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Very troll: David Baddiel on how online abuse led to the creation of his latest show

Troll up, troll up: David compares online abusers to hecklers

EARLY on in their careers, comics have to learn how to deal with hecklers, the best approach often being to use what’s been blurted out as a fresh opportunity to make other people laugh. David Baddiel has been in the business of comedy since the early 1980s, so he has plenty of experience of the art.

And it’s pretty much how he reacts to Twitter trolls. ‘They’re similar to hecklers; essentially it’s someone shouting abuse at you from the dark,’ he says, while describing how he’s turned his interactions with them into a new show called Trolls: Not The Dolls. ‘My process has been not to ignore it but to highlight it. I’ll often screenshot the abuse, then say something funny, and the wider audience appreciate that.’

David’s CV includes his act with Rob Newman (together they were the first comics to sell out Wembley Stadium, back in the 1990s), Fantasy Football League with Frank Skinner, writing films and plays, novels for adults and children and solo stand-up.

He’s also pulled together a string of documentaries, including acclaimed BBC study Confronting Holocaust Denial, approaching his work with the intellectual rigour you’d expect from a Cambridge graduate. His new stage show is built around the social media interactions he’s had since he joined Twitter 11 years ago. But it’s not just about trolls, he says. ‘My contention is that discourse is something that has infected the way we all communicate, whether on social media or not: there’s a lot of anger, rage, reactiveness and tribal loyalty.’

David talks about various types of troll, including those who don’t get the jokes, those who tell him off as if they’re head teachers and those who simply scream abuse at him. He’s had pile-ons from fanatical groups such as those determined Michael Jackson was innocent, as well as sinister, antisemitic abuse.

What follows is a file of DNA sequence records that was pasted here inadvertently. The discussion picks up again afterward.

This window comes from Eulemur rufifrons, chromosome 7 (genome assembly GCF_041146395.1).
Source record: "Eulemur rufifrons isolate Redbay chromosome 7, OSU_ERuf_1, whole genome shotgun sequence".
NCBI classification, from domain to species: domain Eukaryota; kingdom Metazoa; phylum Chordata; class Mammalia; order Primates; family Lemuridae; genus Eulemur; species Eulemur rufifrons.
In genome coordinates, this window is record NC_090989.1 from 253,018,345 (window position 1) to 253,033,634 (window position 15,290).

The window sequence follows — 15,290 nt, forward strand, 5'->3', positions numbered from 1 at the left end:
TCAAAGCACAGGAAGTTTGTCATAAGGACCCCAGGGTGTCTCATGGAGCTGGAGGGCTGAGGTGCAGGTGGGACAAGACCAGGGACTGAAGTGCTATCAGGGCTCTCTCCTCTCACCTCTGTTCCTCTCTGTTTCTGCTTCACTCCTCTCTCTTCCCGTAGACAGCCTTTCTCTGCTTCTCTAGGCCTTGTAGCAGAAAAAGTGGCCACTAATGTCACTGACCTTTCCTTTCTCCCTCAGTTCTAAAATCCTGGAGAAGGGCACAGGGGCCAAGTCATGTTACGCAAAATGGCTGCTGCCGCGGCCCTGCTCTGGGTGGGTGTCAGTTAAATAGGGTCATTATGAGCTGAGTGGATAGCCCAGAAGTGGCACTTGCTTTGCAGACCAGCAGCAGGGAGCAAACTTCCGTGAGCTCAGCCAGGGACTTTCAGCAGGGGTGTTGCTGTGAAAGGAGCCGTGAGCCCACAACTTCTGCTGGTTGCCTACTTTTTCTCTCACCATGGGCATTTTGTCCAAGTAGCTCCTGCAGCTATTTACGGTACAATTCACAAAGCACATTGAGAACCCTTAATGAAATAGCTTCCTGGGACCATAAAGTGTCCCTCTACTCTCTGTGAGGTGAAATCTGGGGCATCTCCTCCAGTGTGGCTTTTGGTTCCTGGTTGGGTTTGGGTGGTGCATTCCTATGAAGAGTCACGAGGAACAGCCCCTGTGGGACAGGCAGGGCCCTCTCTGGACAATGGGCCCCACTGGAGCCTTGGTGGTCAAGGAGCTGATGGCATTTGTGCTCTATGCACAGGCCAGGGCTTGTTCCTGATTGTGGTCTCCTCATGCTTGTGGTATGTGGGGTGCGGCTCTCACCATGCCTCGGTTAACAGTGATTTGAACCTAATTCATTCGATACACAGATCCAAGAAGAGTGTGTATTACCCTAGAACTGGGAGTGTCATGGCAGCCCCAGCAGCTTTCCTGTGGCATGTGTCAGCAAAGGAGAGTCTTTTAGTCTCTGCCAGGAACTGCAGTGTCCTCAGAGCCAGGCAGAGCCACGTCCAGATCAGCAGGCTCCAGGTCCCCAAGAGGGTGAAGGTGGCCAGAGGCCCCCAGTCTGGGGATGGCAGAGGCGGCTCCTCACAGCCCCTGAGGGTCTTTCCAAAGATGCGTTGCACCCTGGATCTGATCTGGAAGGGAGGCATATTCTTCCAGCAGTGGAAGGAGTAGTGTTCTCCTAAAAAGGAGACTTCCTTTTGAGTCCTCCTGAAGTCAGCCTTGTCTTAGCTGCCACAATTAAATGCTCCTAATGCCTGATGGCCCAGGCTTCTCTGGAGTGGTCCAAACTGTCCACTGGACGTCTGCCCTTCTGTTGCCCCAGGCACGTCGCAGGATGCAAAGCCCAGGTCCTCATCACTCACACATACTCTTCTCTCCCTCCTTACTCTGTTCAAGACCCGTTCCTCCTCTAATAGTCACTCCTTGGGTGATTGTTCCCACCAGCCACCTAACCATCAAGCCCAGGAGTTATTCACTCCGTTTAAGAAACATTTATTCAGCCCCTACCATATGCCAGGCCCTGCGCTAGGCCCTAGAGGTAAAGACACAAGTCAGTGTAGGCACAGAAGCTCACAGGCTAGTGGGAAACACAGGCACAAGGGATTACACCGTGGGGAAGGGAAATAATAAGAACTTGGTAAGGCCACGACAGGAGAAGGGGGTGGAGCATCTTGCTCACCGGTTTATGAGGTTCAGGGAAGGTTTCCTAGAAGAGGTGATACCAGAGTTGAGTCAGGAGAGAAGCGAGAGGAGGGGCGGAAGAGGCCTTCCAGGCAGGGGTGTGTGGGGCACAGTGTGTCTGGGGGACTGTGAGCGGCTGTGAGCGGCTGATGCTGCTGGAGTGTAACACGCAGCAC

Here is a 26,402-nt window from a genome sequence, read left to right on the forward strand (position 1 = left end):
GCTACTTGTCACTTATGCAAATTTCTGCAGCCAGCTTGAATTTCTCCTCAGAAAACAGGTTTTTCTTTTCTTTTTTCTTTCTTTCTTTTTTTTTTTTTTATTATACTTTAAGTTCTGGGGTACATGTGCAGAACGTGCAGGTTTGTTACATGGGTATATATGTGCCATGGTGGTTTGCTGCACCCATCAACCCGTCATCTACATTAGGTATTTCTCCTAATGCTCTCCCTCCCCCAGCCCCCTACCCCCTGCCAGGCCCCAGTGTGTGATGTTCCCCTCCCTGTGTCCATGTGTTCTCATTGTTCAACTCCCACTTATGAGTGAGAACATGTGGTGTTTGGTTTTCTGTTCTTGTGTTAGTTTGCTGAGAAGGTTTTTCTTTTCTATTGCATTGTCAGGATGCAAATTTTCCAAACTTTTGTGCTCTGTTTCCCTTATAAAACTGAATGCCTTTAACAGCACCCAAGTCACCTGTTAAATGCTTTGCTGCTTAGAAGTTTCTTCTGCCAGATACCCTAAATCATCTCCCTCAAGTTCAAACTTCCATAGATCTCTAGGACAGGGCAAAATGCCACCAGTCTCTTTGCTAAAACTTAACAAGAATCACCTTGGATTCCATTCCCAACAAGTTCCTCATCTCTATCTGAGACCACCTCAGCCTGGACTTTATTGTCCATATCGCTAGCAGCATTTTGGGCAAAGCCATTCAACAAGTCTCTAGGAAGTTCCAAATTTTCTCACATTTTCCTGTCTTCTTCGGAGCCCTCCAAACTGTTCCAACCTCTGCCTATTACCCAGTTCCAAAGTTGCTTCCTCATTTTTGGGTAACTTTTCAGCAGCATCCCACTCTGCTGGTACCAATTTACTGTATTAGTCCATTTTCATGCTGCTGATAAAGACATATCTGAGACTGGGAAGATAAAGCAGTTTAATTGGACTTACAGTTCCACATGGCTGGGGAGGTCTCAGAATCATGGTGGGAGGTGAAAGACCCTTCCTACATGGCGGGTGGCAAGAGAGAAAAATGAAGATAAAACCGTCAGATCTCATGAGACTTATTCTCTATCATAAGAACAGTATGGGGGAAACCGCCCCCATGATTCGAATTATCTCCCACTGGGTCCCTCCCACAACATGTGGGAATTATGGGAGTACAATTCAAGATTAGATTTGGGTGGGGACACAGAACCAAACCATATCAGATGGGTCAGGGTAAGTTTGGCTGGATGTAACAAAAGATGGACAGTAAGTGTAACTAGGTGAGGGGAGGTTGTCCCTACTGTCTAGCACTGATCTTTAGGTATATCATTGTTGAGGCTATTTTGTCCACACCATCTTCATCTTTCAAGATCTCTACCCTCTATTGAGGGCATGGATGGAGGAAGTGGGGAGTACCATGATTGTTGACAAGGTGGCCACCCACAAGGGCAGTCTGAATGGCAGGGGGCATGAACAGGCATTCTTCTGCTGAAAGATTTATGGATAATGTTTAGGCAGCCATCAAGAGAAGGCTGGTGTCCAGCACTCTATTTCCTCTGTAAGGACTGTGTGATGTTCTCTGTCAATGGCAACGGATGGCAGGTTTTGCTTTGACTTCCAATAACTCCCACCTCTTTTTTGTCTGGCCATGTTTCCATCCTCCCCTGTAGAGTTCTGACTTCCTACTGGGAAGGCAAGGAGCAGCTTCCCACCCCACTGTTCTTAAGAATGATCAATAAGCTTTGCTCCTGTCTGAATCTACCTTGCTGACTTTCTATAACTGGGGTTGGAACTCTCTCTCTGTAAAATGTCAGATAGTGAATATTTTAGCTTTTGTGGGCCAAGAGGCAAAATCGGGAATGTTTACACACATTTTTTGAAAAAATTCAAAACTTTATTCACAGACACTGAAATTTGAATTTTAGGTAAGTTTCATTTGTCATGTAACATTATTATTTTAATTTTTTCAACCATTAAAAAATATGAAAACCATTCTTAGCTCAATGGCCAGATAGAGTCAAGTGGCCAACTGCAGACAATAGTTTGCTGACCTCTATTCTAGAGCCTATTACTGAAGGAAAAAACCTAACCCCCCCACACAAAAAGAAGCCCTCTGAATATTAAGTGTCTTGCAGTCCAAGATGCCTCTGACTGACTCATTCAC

‘The show is premised on an idea that one way of dealing with trolls is to turn it into comedy and if you do that from a personal point of view, as a comedian it has a weird psychological effect,’ he explains.

‘People can say horrible things and if you think of something funny, the hurt goes away. You can be hurt for a second and then it’s like, “Ah, material.” It’s no longer abuse, it’s a feed line.’

Does David feel he’s mishandled any interactions? ‘I do talk in the show about the possibility of my response being disproportionate,’ he says. ‘I don’t claim any absolute moral high ground because we’re all learning a new language here. I can’t claim I’ve got it right every time nor that my method is right for everyone.

‘Lots of people feel you should ignore the trolls and for lots of people that is probably the correct thing to do.’

Looking ahead, David has lots more brewing, he tells us, including a political history play about modern antisemitism, exploring how the Labour Party got to its recent crisis.

He has also been working with Josh Appignasesi — who directed The Infidel, the Omid Djalili film written by David — to pen a comedy drama called The New Man. The script has been commissioned by Channel 4 and revolves around contemporary masculinity, focusing on a man trying his best — and failing — to be a modern feminist.

We don’t expect it will go without mention online…

David plays City Hall, Sheffield, tonight, and is touring nationwide,


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